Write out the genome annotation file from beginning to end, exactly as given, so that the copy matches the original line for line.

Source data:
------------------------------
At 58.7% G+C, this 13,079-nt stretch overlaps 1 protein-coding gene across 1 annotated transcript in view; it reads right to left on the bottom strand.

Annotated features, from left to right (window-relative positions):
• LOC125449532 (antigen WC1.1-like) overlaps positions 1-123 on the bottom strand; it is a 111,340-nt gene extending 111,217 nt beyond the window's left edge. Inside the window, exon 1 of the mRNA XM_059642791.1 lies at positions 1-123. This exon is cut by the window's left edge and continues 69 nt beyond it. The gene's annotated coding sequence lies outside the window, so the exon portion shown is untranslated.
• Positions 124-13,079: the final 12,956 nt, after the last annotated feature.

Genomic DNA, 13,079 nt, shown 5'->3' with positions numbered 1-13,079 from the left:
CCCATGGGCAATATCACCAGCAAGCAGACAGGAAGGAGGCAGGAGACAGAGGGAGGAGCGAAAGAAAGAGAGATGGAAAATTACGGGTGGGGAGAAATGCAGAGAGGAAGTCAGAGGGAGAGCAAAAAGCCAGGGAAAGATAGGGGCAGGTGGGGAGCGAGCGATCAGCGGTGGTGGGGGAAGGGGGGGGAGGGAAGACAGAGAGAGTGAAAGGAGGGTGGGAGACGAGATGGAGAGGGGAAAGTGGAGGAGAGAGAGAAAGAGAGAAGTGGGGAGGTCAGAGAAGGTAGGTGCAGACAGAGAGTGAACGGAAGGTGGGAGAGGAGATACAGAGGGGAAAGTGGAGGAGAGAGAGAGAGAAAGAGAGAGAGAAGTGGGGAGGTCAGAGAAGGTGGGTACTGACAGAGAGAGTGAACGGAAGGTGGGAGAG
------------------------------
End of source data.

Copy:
At 58.7% G+C, this 13,079-nt stretch overlaps 1 protein-coding gene across 1 annotated transcript in view; it reads right to left on the bottom strand.

Annotated features, from left to right (window-relative positions):
• LOC125449532 (antigen WC1.1-like) overlaps positions 1-123 on the bottom strand; it is a 111,340-nt gene extending 111,217 nt beyond the window's left edge. Inside the window, exon 1 of the mRNA XM_059642791.1 lies at positions 1-123. This exon is cut by the window's left edge and continues 69 nt beyond it. The gene's annotated coding sequence lies outside the window, so the exon portion shown is untranslated.
• Positions 124-13,079: the final 12,956 nt, after the last annotated feature.

Genomic DNA, 13,079 nt, shown 5'->3' with positions numbered 1-13,079 from the left:
CCCATGGGCAATATCACCAGCAAGCAGACAGGAAGGAGGCAGGAGACAGAGGGAGGAGCGAAAGAAAGAGAGATGGAAAATTACGGGTGGGGAGAAATGCAGAGAGGAAGTCAGAGGGAGAGCAAAAAGCCAGGGAAAGATAGGGGCAGGTGGGGAGCGAGCGATCAGCGGTGGTGGGGGAAGGGGGGGGAGGGAAGACAGAGAGAGTGAAAGGAGGGTGGGAGACGAGATGGAGAGGGGAAAGTGGAGGAGAGAGAGAAAGAGAGAAGTGGGGAGGTCAGAGAAGGTAGGTGCAGACAGAGAGTGAACGGAAGGTGGGAGAGGAGATACAGAGGGGAAAGTGGAGGAGAGAGAGAGAGAAAGAGAGAGAGAAGTGGGGAGGTCAGAGAAGGTGGGTACTGACAGAGAGAGTGAACGGAAGGTGGGAGAG